Kutumba is a folk instrumental ensemble committed to the research, preservation and celebration of the diversity that exists in indigenous Nepali music. The word ‘Kutumba’ holds a special meaning in the Nepali language. It stands for a unique bond amongst community members. As their name, Kutumba is all about bringing together traditional folk tunes and instruments with new and improvised sounds and ideas. Kutumba is a folk instrumental ensemble, group of six professionals from Kathmandu. Having come together for the preservation of their culture and art, Kutumba wishes to spread love and joy of Nepali folk music throughout the world. Self motivated and self driven, Kutumba is a group with their own unique sound and vision.The seven members have different roots and backgrounds in music. Kutumba is the harmony of traditional roots, culture and new sounds
The sarangi belongs to the Gandharva caste and was traditionally used as a storytelling instrument. It is a four-string instrument that usually produces C, C and G, G notes and is played with a bow. The structure of a Sarangi is very interesting; it has got no fret boards or fingering frets- notes are changed by putting fingers in-between the strings and shortening the length of vibrations. It has no joints and traditionally the body is carved out of a single block of Khhira wood, but is often replaced these days by Saaj wood. A wooden key is used to tune the strings and a small piece of wooden block is used as a bridge on top of the skin piece. The traditional horsetail bow is often replaced by a nylon bow now.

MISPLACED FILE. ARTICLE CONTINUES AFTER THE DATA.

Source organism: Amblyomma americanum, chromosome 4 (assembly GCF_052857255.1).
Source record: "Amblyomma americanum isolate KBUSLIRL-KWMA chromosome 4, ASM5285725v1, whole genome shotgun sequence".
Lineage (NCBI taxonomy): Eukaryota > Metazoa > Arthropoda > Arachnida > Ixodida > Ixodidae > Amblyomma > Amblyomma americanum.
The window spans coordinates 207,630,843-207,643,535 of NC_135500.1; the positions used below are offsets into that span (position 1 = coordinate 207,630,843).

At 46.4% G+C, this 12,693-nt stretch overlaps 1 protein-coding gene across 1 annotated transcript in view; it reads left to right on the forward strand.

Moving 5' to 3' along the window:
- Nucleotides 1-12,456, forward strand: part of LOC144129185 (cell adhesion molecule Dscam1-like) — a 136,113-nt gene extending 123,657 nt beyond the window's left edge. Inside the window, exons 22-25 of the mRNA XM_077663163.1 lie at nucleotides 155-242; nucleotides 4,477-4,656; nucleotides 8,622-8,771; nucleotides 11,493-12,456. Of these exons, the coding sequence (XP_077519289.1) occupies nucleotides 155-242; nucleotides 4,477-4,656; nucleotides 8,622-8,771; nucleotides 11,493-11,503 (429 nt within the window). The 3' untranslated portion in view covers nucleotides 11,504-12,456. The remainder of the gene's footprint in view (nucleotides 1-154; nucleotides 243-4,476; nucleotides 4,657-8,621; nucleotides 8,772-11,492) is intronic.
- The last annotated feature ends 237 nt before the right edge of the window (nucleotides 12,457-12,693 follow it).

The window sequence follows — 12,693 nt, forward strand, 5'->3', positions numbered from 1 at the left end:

It is believed that the instrument Arbajo was handed down by Saint Bhrama Bharat to human beings in the Satya Yug. Back then the instrument was used to deliver messages from one place to another. The Arbajo is similar to a Guitar but slightly smaller in size. It is regarded as the male partner of the Sarangi and is played in consortium to produce balanced harmony. It consists of four strings that are used to produce rhythmic sounds.